In the 27th in a series of posts on 2012 short story collections entered for The Story Prize, Anita Endrezze, author of Butterfly Moon (University of Arizona Press) discusses how writing and painting help her cope with chronic pain.
When I was four years old, I used to tell my little sister stories that started out, “Once upon a time in the Great Pacific Northwest…” I’ve always told stories, whether in poems or visual art, oral tales, or the written word. It goes beyond trying to make sense of our world since I create my own worlds. My latest collection, Butterfly Moon, contains short stories that blur the edges of reality. An ogress that lives in a world eerily like ours, but not really. Or a street hustler that finds his world view shaken after taking on an apprentice. Or a young girl who goes into the woods to find her future and meets three gods.
Perhaps my need to create other places is due to my own unhappy situation. I have MS and it has made me house-bound. I’m forced to stay home and create…no shopping trips or visits to friends to distract me. Of course, it’s very hard to be in this situation. My right hand was paralyzed twice. I was partially blind in one eye once. I’ve had a lot of physical challenges. It’s my art (writing and painting) that has kept me sane. And those arts have connected me, via the Internet, to others who create. This social network has been vital.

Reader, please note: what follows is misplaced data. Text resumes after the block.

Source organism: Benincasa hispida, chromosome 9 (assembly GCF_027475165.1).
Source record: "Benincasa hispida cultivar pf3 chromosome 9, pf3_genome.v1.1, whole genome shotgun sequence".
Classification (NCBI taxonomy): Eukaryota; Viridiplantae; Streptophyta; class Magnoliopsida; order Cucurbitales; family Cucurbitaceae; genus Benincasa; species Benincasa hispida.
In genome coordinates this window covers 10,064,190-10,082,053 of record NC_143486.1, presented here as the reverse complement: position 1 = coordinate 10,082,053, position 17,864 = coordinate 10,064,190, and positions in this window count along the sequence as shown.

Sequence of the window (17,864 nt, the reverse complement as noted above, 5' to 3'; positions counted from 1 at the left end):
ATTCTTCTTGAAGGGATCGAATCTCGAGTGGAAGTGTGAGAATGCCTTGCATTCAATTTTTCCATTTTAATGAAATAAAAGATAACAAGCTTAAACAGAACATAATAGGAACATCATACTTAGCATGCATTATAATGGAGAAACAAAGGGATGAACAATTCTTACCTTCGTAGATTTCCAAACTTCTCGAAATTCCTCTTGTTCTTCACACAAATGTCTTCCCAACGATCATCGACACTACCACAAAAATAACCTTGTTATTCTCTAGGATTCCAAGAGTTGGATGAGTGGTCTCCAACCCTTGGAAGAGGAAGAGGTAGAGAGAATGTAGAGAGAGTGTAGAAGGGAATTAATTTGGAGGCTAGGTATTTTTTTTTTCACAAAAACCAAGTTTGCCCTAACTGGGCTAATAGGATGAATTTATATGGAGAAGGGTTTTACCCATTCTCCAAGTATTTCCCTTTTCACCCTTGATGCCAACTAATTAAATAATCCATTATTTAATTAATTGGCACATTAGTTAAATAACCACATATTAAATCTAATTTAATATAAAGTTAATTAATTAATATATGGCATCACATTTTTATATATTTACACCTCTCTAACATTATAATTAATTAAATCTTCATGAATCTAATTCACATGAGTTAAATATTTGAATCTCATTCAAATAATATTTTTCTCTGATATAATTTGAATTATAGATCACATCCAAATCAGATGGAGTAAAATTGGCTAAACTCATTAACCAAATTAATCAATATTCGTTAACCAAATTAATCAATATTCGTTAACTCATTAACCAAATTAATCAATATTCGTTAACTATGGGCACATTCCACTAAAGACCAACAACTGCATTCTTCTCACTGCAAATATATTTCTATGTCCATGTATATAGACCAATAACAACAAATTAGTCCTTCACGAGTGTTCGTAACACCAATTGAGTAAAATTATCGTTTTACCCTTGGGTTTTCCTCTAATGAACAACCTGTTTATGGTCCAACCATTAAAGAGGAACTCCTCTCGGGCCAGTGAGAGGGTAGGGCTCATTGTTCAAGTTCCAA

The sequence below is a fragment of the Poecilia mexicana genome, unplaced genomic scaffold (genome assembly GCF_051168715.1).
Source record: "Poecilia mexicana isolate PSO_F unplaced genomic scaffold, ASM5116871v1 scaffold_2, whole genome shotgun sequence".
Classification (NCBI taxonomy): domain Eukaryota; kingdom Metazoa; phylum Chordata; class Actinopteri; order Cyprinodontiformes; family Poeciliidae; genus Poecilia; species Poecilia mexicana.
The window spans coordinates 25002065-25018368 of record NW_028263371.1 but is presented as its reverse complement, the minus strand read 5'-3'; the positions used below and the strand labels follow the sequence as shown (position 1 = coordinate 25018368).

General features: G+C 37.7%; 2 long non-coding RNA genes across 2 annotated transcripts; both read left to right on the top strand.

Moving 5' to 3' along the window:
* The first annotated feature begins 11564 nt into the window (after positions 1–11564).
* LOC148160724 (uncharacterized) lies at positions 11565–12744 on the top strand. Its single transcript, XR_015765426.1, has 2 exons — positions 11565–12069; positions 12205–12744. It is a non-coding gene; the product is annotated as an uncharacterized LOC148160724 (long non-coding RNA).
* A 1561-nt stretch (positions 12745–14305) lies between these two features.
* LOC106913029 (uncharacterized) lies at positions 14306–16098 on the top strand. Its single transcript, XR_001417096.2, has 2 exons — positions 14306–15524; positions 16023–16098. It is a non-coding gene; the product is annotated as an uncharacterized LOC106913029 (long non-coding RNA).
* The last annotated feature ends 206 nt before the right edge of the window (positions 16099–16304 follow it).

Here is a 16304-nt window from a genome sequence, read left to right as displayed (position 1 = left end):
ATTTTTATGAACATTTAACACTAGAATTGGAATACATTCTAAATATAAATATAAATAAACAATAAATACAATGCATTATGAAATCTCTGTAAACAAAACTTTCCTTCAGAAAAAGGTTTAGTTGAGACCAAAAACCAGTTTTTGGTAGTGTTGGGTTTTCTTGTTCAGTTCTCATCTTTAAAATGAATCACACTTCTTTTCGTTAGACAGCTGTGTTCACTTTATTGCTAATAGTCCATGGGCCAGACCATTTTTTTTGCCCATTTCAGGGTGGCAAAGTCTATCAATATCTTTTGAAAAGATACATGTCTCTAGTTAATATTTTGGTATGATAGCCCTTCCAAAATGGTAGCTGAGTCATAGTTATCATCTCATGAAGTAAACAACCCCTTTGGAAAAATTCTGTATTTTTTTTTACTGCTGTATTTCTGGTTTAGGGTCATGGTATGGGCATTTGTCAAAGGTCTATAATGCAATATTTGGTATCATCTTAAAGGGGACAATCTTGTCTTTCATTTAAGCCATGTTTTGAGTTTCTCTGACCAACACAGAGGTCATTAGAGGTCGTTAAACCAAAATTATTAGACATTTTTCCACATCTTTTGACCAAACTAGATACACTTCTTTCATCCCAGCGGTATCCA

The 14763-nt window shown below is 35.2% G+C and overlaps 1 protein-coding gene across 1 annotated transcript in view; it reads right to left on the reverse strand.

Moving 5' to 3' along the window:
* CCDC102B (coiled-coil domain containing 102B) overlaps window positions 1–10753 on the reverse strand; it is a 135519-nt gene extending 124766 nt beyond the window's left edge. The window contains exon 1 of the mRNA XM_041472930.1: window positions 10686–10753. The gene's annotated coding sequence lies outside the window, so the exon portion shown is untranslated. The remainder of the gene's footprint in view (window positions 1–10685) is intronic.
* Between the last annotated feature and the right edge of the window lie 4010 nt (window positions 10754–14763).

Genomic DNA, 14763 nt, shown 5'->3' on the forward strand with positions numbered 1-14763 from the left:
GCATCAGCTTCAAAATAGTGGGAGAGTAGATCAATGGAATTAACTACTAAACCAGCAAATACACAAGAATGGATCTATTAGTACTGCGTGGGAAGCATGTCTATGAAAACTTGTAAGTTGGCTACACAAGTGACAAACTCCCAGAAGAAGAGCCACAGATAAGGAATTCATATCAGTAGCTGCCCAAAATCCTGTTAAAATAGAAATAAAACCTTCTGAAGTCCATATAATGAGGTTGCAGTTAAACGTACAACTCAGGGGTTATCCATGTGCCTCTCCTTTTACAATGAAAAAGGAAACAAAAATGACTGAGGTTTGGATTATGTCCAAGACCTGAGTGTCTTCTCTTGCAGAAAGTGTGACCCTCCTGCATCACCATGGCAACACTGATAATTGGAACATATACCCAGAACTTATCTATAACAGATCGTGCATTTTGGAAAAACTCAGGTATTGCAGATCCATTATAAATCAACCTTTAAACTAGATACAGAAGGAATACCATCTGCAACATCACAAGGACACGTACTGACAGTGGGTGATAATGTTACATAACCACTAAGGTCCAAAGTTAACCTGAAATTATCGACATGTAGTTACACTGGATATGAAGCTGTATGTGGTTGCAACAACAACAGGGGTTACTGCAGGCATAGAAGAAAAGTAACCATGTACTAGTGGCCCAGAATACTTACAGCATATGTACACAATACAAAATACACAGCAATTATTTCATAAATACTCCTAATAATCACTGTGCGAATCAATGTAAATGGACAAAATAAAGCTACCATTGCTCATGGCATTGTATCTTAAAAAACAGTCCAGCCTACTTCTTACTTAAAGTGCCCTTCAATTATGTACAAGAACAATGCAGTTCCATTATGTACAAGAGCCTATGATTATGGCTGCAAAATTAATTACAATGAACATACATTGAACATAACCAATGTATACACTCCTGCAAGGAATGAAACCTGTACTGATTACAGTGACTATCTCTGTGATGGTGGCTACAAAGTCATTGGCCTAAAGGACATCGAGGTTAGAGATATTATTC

I love writing. I love painting and creating with mixed media. I wrote most of Butterfly Moon in about five months. The stories came to me through the characters. One story was prompted by a painting I did. I’m currently busy painting. I haven’t written much, although I did write several poems for an altered book project that I’m doing with several other artists.
Although I live in a big house and could have a room dedicated to writing/painting, I use the dining room table since its hard to climb stairs. I also paint in the kitchen, standing up, to give my legs a workout. I must use a walker or cane to get around so its hard to carry a water jar for the brushes. I leave my brushes and paint and canvases all over, although I do try to tidy things up a bit before company! My family is understanding. The biggest problem I have is with my cat who wants to play with the brushes and tip over the water or lay on the wet canvas! I usually paint for as long as I can stand and then go sit for a while. Writing can be hard on my legs; I need to stand up because the circulation isn’t good sitting all the time. Because my body defines my limits, I love to get out of it and paint or write. Living in my head is better than noticing my pains.
I live near Seattle, in the Great Pacific Northwest.